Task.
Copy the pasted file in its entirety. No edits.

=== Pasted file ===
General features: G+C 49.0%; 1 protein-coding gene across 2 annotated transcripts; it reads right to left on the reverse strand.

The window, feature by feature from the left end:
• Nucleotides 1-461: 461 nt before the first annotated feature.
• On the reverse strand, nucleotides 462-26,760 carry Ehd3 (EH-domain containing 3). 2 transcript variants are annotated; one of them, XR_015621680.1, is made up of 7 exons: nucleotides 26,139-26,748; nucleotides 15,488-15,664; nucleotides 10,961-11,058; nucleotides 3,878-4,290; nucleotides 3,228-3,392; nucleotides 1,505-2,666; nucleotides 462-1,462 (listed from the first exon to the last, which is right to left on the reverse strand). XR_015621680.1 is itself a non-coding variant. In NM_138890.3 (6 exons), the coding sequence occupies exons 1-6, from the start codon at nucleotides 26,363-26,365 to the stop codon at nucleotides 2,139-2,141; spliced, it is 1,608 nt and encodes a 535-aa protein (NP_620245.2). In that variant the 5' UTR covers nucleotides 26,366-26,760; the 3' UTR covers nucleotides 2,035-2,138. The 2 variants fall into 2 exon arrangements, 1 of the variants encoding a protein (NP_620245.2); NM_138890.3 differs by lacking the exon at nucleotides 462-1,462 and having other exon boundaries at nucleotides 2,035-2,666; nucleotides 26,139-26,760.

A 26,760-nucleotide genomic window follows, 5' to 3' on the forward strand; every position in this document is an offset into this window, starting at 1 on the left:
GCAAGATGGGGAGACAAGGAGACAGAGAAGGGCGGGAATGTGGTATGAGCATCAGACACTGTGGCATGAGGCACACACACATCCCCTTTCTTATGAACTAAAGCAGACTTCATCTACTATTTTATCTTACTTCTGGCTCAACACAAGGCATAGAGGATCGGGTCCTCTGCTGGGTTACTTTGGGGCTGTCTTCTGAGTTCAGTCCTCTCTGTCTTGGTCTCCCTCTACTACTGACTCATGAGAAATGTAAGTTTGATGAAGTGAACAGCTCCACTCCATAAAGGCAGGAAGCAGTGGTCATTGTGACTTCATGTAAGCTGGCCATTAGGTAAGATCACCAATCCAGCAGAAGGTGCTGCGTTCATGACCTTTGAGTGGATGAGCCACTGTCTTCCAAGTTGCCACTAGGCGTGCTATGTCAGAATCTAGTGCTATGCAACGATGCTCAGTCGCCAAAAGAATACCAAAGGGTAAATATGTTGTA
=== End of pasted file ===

General features: G+C 49.0%; 1 protein-coding gene across 2 annotated transcripts; it reads right to left on the reverse strand.

The window, feature by feature from the left end:
• Nucleotides 1-461: 461 nt before the first annotated feature.
• On the reverse strand, nucleotides 462-26,760 carry Ehd3 (EH-domain containing 3). 2 transcript variants are annotated; one of them, XR_015621680.1, is made up of 7 exons: nucleotides 26,139-26,748; nucleotides 15,488-15,664; nucleotides 10,961-11,058; nucleotides 3,878-4,290; nucleotides 3,228-3,392; nucleotides 1,505-2,666; nucleotides 462-1,462 (listed from the first exon to the last, which is right to left on the reverse strand). XR_015621680.1 is itself a non-coding variant. In NM_138890.3 (6 exons), the coding sequence occupies exons 1-6, from the start codon at nucleotides 26,363-26,365 to the stop codon at nucleotides 2,139-2,141; spliced, it is 1,608 nt and encodes a 535-aa protein (NP_620245.2). In that variant the 5' UTR covers nucleotides 26,366-26,760; the 3' UTR covers nucleotides 2,035-2,138. The 2 variants fall into 2 exon arrangements, 1 of the variants encoding a protein (NP_620245.2); NM_138890.3 differs by lacking the exon at nucleotides 462-1,462 and having other exon boundaries at nucleotides 2,035-2,666; nucleotides 26,139-26,760.

A 26,760-nucleotide genomic window follows, 5' to 3' on the forward strand; every position in this document is an offset into this window, starting at 1 on the left:
GCAAGATGGGGAGACAAGGAGACAGAGAAGGGCGGGAATGTGGTATGAGCATCAGACACTGTGGCATGAGGCACACACACATCCCCTTTCTTATGAACTAAAGCAGACTTCATCTACTATTTTATCTTACTTCTGGCTCAACACAAGGCATAGAGGATCGGGTCCTCTGCTGGGTTACTTTGGGGCTGTCTTCTGAGTTCAGTCCTCTCTGTCTTGGTCTCCCTCTACTACTGACTCATGAGAAATGTAAGTTTGATGAAGTGAACAGCTCCACTCCATAAAGGCAGGAAGCAGTGGTCATTGTGACTTCATGTAAGCTGGCCATTAGGTAAGATCACCAATCCAGCAGAAGGTGCTGCGTTCATGACCTTTGAGTGGATGAGCCACTGTCTTCCAAGTTGCCACTAGGCGTGCTATGTCAGAATCTAGTGCTATGCAACGATGCTCAGTCGCCAAAAGAATACCAAAGGGTAAATATGTTGTA